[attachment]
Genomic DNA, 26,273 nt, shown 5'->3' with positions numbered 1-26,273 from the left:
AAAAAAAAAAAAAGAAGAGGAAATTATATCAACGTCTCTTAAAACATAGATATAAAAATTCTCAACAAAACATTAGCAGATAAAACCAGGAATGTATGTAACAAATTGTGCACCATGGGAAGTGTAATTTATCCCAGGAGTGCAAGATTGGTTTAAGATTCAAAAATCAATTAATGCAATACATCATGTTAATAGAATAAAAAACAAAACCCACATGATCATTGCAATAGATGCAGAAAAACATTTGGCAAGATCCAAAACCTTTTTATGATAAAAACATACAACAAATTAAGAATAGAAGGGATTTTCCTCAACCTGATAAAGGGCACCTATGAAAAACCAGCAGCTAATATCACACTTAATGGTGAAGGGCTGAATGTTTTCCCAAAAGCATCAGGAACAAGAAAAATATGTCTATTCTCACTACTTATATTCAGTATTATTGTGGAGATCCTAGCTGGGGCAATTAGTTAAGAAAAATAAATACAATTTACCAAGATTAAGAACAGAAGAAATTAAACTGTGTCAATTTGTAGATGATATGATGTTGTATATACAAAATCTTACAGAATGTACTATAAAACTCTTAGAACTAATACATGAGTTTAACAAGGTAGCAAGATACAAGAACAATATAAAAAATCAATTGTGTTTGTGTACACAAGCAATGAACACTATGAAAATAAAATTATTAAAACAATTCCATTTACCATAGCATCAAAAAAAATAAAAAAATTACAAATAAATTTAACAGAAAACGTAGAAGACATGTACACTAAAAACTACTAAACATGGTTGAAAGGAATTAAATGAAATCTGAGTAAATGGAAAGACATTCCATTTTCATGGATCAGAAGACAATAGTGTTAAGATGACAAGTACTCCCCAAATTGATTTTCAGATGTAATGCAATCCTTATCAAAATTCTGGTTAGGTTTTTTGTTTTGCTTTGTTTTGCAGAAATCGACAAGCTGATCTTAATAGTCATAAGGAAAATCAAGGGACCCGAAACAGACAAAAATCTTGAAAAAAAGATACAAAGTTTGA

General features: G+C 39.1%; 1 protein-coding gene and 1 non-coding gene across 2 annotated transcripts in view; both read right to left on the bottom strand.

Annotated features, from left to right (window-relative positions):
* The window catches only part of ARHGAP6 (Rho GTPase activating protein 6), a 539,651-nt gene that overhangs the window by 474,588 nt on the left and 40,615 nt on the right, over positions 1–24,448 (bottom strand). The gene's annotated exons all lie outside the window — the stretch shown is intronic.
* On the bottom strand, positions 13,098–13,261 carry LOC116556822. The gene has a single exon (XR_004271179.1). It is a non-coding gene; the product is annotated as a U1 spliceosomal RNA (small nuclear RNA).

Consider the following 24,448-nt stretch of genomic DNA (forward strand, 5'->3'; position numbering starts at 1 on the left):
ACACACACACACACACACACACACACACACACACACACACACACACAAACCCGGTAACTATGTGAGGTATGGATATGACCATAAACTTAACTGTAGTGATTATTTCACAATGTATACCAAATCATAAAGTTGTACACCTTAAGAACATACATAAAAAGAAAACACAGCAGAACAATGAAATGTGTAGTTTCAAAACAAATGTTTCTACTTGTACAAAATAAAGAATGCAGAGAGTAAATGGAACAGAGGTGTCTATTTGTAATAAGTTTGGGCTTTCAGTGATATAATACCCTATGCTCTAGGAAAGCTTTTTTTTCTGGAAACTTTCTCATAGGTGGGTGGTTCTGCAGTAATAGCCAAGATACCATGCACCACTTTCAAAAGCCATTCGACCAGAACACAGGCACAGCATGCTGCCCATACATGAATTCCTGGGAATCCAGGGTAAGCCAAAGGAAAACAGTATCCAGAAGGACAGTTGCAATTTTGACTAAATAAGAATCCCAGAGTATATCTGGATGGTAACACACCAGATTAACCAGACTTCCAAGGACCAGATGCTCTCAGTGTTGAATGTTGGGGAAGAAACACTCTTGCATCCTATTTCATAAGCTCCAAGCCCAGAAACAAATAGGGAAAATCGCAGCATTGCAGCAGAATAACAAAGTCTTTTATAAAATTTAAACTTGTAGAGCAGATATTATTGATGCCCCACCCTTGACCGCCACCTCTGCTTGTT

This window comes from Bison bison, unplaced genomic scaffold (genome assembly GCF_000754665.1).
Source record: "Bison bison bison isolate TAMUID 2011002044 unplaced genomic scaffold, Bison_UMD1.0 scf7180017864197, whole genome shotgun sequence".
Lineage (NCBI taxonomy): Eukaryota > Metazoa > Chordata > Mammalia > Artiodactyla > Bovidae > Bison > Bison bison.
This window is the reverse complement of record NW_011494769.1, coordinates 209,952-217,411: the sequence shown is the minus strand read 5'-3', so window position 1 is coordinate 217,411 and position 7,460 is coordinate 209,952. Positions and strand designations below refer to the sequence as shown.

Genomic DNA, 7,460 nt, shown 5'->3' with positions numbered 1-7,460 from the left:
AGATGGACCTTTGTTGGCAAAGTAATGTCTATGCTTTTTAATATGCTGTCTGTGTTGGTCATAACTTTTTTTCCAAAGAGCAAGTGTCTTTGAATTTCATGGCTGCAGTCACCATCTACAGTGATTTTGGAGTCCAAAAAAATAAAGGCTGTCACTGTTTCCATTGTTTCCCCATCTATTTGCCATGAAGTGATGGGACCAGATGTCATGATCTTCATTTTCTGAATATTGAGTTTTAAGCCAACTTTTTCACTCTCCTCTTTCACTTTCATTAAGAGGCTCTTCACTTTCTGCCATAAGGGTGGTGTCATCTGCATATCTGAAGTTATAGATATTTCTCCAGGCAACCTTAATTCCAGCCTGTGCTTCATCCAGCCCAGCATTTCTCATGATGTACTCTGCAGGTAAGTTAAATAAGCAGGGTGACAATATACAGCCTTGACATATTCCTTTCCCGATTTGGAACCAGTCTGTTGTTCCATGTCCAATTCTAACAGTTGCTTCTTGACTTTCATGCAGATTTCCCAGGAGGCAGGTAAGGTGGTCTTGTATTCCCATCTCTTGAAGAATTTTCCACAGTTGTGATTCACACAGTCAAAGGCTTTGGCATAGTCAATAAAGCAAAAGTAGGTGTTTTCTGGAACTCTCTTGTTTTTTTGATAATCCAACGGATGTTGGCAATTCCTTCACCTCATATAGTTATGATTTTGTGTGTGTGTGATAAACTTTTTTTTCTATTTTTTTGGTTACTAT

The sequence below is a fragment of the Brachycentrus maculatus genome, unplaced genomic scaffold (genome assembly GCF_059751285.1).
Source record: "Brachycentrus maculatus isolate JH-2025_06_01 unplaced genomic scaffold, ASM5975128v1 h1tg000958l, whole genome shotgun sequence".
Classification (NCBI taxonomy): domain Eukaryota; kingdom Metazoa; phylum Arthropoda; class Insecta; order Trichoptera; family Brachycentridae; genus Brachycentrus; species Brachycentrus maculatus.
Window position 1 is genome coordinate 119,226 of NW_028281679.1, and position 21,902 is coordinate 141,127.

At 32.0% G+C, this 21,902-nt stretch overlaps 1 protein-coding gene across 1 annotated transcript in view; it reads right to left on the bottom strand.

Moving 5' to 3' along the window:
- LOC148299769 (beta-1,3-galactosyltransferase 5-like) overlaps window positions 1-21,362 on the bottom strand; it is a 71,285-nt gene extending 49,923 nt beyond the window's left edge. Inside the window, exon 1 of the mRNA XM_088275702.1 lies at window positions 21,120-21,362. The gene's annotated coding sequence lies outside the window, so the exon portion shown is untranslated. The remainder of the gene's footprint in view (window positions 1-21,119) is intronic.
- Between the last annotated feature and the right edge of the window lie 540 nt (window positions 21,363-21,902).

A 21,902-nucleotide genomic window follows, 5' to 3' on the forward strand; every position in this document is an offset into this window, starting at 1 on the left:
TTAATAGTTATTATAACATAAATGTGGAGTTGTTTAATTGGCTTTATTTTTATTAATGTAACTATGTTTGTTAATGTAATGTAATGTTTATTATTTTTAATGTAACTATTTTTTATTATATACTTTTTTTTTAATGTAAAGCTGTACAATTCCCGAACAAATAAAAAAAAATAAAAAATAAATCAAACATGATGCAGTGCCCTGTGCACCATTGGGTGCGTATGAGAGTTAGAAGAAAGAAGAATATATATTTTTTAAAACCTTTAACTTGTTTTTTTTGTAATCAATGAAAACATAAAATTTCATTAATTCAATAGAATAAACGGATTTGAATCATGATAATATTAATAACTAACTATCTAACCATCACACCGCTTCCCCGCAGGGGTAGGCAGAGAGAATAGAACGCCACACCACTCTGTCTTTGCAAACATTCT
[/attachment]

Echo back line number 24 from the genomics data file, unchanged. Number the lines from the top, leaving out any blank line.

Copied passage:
TTAATAGTTATTATAACATAAATGTGGAGTTGTTTAATTGGCTTTATTTTTATTAATGTAACTATGTTTGTTAATGTAATGTAATGTTTATTATTTTTAATGTAACTATTTTTTATTATATACTTTTTTTTTAATGTAAAGCTGTACAATTCCCGAACAAATAAAAAAAAATAAAAAATAAATCAAACATGATGCAGTGCCCTGTGCACCATTGGGTGCGTATGAGAGTTAGAAGAAAGAAGAATATATATTTTTTAAAACCTTTAACTTGTTTTTTTTGTAATCAATGAAAACATAAAATTTCATTAATTCAATAGAATAAACGGATTTGAATCATGATAATATTAATAACTAACTATCTAACCATCACACCGCTTCCCCGCAGGGGTAGGCAGAGAGAATAGAACGCCACACCACTCTGTCTTTGCAAACATTCT